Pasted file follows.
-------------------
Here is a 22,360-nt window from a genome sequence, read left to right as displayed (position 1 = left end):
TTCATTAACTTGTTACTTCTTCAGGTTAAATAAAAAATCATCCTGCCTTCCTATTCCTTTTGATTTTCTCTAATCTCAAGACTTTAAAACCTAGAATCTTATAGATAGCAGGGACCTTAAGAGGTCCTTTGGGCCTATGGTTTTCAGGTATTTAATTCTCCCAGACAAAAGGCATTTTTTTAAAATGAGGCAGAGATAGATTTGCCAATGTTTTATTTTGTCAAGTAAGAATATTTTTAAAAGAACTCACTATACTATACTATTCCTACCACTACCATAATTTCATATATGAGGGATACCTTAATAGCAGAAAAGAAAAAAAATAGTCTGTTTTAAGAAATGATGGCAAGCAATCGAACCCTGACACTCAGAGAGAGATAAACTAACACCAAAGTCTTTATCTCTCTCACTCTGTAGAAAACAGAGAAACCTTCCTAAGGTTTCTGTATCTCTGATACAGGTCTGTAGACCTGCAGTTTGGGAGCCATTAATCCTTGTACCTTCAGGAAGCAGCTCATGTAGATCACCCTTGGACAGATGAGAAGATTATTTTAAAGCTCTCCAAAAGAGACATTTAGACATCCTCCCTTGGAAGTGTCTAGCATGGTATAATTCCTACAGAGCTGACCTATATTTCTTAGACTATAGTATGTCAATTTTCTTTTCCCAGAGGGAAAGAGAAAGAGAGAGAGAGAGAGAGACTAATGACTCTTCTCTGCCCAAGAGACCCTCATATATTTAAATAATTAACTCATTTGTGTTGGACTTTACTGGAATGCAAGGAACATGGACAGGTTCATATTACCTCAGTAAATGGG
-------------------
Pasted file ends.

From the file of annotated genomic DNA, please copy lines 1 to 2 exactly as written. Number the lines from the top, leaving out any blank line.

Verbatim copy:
Here is a 22,360-nt window from a genome sequence, read left to right as displayed (position 1 = left end):
TTCATTAACTTGTTACTTCTTCAGGTTAAATAAAAAATCATCCTGCCTTCCTATTCCTTTTGATTTTCTCTAATCTCAAGACTTTAAAACCTAGAATCTTATAGATAGCAGGGACCTTAAGAGGTCCTTTGGGCCTATGGTTTTCAGGTATTTAATTCTCCCAGACAAAAGGCATTTTTTTAAAATGAGGCAGAGATAGATTTGCCAATGTTTTATTTTGTCAAGTAAGAATATTTTTAAAAGAACTCACTATACTATACTATTCCTACCACTACCATAATTTCATATATGAGGGATACCTTAATAGCAGAAAAGAAAAAAAATAGTCTGTTTTAAGAAATGATGGCAAGCAATCGAACCCTGACACTCAGAGAGAGATAAACTAACACCAAAGTCTTTATCTCTCTCACTCTGTAGAAAACAGAGAAACCTTCCTAAGGTTTCTGTATCTCTGATACAGGTCTGTAGACCTGCAGTTTGGGAGCCATTAATCCTTGTACCTTCAGGAAGCAGCTCATGTAGATCACCCTTGGACAGATGAGAAGATTATTTTAAAGCTCTCCAAAAGAGACATTTAGACATCCTCCCTTGGAAGTGTCTAGCATGGTATAATTCCTACAGAGCTGACCTATATTTCTTAGACTATAGTATGTCAATTTTCTTTTCCCAGAGGGAAAGAGAAAGAGAGAGAGAGAGAGAGACTAATGACTCTTCTCTGCCCAAGAGACCCTCATATATTTAAATAATTAACTCATTTGTGTTGGACTTTACTGGAATGCAAGGAACATGGACAGGTTCATATTACCTCAGTAAATGGG